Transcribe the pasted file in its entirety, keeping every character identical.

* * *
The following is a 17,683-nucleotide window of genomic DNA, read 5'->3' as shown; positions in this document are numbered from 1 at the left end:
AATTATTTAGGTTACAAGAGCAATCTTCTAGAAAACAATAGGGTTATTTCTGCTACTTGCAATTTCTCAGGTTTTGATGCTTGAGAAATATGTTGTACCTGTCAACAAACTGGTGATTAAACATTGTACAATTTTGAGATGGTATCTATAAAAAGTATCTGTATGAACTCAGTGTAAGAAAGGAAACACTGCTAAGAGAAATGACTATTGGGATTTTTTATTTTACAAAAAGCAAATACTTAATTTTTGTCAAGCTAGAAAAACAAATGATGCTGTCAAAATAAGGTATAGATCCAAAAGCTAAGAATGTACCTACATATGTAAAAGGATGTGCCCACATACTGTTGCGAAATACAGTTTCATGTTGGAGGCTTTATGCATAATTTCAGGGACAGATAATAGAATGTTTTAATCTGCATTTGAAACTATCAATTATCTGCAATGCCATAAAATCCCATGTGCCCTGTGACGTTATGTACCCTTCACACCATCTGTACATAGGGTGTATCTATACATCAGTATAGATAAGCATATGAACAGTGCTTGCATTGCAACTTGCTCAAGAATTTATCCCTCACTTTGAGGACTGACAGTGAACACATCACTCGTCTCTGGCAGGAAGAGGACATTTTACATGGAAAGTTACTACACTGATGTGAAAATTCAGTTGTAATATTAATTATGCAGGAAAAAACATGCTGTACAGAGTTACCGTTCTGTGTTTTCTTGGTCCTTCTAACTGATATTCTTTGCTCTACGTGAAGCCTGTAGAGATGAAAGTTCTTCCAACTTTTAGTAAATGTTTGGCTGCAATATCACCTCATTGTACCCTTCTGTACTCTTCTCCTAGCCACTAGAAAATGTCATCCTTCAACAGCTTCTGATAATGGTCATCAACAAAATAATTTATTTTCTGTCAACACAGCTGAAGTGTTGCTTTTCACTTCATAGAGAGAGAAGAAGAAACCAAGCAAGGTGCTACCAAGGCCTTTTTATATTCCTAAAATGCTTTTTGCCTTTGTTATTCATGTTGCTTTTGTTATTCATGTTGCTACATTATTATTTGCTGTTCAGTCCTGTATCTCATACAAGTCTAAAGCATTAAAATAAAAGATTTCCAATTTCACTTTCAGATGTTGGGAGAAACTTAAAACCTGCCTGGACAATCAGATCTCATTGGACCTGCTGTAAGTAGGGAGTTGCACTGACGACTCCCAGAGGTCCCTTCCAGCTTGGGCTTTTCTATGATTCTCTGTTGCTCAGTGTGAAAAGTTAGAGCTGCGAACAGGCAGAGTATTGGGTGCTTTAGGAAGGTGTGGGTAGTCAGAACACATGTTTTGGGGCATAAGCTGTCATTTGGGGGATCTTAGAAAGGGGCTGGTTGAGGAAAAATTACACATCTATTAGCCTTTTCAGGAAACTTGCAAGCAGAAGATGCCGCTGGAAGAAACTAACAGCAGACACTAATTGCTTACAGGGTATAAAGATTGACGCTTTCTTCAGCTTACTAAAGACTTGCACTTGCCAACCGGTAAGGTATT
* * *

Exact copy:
The following is a 17,683-nucleotide window of genomic DNA, read 5'->3' as shown; positions in this document are numbered from 1 at the left end:
AATTATTTAGGTTACAAGAGCAATCTTCTAGAAAACAATAGGGTTATTTCTGCTACTTGCAATTTCTCAGGTTTTGATGCTTGAGAAATATGTTGTACCTGTCAACAAACTGGTGATTAAACATTGTACAATTTTGAGATGGTATCTATAAAAAGTATCTGTATGAACTCAGTGTAAGAAAGGAAACACTGCTAAGAGAAATGACTATTGGGATTTTTTATTTTACAAAAAGCAAATACTTAATTTTTGTCAAGCTAGAAAAACAAATGATGCTGTCAAAATAAGGTATAGATCCAAAAGCTAAGAATGTACCTACATATGTAAAAGGATGTGCCCACATACTGTTGCGAAATACAGTTTCATGTTGGAGGCTTTATGCATAATTTCAGGGACAGATAATAGAATGTTTTAATCTGCATTTGAAACTATCAATTATCTGCAATGCCATAAAATCCCATGTGCCCTGTGACGTTATGTACCCTTCACACCATCTGTACATAGGGTGTATCTATACATCAGTATAGATAAGCATATGAACAGTGCTTGCATTGCAACTTGCTCAAGAATTTATCCCTCACTTTGAGGACTGACAGTGAACACATCACTCGTCTCTGGCAGGAAGAGGACATTTTACATGGAAAGTTACTACACTGATGTGAAAATTCAGTTGTAATATTAATTATGCAGGAAAAAACATGCTGTACAGAGTTACCGTTCTGTGTTTTCTTGGTCCTTCTAACTGATATTCTTTGCTCTACGTGAAGCCTGTAGAGATGAAAGTTCTTCCAACTTTTAGTAAATGTTTGGCTGCAATATCACCTCATTGTACCCTTCTGTACTCTTCTCCTAGCCACTAGAAAATGTCATCCTTCAACAGCTTCTGATAATGGTCATCAACAAAATAATTTATTTTCTGTCAACACAGCTGAAGTGTTGCTTTTCACTTCATAGAGAGAGAAGAAGAAACCAAGCAAGGTGCTACCAAGGCCTTTTTATATTCCTAAAATGCTTTTTGCCTTTGTTATTCATGTTGCTTTTGTTATTCATGTTGCTACATTATTATTTGCTGTTCAGTCCTGTATCTCATACAAGTCTAAAGCATTAAAATAAAAGATTTCCAATTTCACTTTCAGATGTTGGGAGAAACTTAAAACCTGCCTGGACAATCAGATCTCATTGGACCTGCTGTAAGTAGGGAGTTGCACTGACGACTCCCAGAGGTCCCTTCCAGCTTGGGCTTTTCTATGATTCTCTGTTGCTCAGTGTGAAAAGTTAGAGCTGCGAACAGGCAGAGTATTGGGTGCTTTAGGAAGGTGTGGGTAGTCAGAACACATGTTTTGGGGCATAAGCTGTCATTTGGGGGATCTTAGAAAGGGGCTGGTTGAGGAAAAATTACACATCTATTAGCCTTTTCAGGAAACTTGCAAGCAGAAGATGCCGCTGGAAGAAACTAACAGCAGACACTAATTGCTTACAGGGTATAAAGATTGACGCTTTCTTCAGCTTACTAAAGACTTGCACTTGCCAACCGGTAAGGTATT